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Joined: Sep 2010
12-09-2010, 09:45 AM

Pachinko is a Japanese gaming device used for amusement and gambling. A pachinko machine resembles a vertical pinball machine, but with no flippers and a large number of relatively small balls. The player fires a ball up into the machine, controlling only its initial speed. The ball then cascades down through a dense forest of pins. In most cases, the ball falls to the bottom and is lost, but if it instead goes into certain pockets, more balls are released as a jackpot. Pachinko machines were originally strictly mechanical, but modern ones have incorporated extensive electronics, becoming similar to video slot machines.

These machines are gravity-fed, meaning that the balls always flow downward, except when powered by a human: either the player shooting a ball, or an employee opening up the cabinet and putting more balls in the feeder bin at the top. When the player wins, a bell is rung by the mechanical action of the newly acquired balls flowing through the machine. Electricity is used to flash a light when the player wins and to indicate problems, such as a machine that has been emptied of its balls. The player launches balls using a chrome flipper, and can control the speed of the balls to some extent by pulling the flipper down to different levels. The front panel has a tray for balls that are ready to be played and a tray into which balls can be emptied when the player is ready to quit.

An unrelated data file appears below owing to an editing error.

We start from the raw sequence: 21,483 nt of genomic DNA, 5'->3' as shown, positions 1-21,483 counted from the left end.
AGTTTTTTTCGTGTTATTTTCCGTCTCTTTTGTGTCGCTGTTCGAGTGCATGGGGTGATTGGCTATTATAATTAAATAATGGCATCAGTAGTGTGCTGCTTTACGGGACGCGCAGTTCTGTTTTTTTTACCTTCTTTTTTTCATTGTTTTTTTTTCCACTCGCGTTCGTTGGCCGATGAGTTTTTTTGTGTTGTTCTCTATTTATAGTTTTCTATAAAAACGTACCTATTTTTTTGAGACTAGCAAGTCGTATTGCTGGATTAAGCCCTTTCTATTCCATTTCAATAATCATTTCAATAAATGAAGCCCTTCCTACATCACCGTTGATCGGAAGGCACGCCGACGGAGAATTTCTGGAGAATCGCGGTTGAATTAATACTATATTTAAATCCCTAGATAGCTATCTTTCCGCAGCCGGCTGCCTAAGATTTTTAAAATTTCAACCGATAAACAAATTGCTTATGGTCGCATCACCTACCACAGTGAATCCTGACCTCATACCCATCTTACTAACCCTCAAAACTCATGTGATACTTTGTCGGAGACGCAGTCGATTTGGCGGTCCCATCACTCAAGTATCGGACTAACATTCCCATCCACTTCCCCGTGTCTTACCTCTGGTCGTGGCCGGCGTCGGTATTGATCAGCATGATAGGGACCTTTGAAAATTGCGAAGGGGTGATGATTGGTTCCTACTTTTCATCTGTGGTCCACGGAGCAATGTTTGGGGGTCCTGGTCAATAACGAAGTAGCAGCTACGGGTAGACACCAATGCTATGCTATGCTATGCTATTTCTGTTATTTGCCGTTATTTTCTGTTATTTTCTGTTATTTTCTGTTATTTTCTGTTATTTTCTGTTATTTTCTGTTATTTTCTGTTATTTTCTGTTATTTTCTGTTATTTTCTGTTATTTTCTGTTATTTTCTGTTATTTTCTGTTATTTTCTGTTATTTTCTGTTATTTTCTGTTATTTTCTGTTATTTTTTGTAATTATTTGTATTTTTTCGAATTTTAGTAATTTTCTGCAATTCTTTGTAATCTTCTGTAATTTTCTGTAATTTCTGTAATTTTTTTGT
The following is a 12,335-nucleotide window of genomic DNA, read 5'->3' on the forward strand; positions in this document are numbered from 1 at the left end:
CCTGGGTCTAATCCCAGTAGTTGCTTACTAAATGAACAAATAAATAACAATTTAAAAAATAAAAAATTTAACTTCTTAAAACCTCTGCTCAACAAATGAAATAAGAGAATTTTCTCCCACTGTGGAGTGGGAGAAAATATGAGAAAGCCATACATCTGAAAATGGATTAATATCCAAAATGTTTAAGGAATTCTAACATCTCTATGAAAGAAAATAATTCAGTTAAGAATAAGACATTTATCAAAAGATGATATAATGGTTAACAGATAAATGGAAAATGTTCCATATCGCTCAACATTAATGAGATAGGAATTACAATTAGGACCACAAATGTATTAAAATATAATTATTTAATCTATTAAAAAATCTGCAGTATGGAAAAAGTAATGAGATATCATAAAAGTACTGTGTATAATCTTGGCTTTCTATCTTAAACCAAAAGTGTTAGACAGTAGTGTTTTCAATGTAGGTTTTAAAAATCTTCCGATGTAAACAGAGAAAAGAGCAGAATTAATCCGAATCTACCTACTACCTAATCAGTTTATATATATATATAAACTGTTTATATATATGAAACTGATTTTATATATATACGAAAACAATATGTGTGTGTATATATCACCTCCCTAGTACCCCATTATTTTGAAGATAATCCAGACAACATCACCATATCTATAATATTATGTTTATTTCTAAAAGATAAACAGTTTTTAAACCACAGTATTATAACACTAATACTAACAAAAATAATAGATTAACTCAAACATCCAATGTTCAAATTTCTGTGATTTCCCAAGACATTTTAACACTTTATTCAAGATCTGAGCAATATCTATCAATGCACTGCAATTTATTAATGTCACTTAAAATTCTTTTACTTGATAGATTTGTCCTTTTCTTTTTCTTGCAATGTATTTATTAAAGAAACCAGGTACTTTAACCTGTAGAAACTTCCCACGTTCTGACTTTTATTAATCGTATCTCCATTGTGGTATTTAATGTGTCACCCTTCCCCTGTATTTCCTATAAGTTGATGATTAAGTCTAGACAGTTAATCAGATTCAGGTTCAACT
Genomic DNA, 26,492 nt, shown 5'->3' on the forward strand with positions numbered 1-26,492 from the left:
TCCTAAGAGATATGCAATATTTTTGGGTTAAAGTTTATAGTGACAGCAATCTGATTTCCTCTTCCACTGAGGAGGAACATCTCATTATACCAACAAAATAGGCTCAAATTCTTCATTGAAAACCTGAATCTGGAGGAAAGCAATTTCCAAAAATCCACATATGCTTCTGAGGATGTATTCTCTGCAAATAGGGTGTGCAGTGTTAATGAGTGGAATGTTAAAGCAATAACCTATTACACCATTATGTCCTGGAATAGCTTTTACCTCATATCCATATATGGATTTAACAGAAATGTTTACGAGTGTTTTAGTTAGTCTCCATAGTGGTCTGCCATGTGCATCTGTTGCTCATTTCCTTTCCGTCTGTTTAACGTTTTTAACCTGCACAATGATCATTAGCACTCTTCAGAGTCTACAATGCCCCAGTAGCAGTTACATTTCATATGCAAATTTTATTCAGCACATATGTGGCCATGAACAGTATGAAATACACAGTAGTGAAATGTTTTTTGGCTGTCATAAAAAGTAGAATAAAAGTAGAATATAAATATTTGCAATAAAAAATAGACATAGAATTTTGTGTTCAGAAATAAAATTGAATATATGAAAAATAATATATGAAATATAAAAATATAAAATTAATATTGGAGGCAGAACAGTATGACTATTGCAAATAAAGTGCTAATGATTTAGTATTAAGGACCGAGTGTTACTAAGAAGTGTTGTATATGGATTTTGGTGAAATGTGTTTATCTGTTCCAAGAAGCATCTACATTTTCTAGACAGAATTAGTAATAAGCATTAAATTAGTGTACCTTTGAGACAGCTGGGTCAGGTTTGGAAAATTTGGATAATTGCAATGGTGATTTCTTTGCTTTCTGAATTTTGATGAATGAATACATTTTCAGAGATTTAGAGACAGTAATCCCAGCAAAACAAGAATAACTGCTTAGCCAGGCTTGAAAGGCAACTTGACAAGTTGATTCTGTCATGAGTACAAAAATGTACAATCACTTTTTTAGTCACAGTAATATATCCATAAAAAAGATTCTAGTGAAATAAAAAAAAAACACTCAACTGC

Starting around 1980, pachinko machines began to incorporate more and more electronic features, and began to require electricity for operation. Rather than a mechanical chrome flipper, these machines have a round knob that can be rotated to control the speed of the balls.

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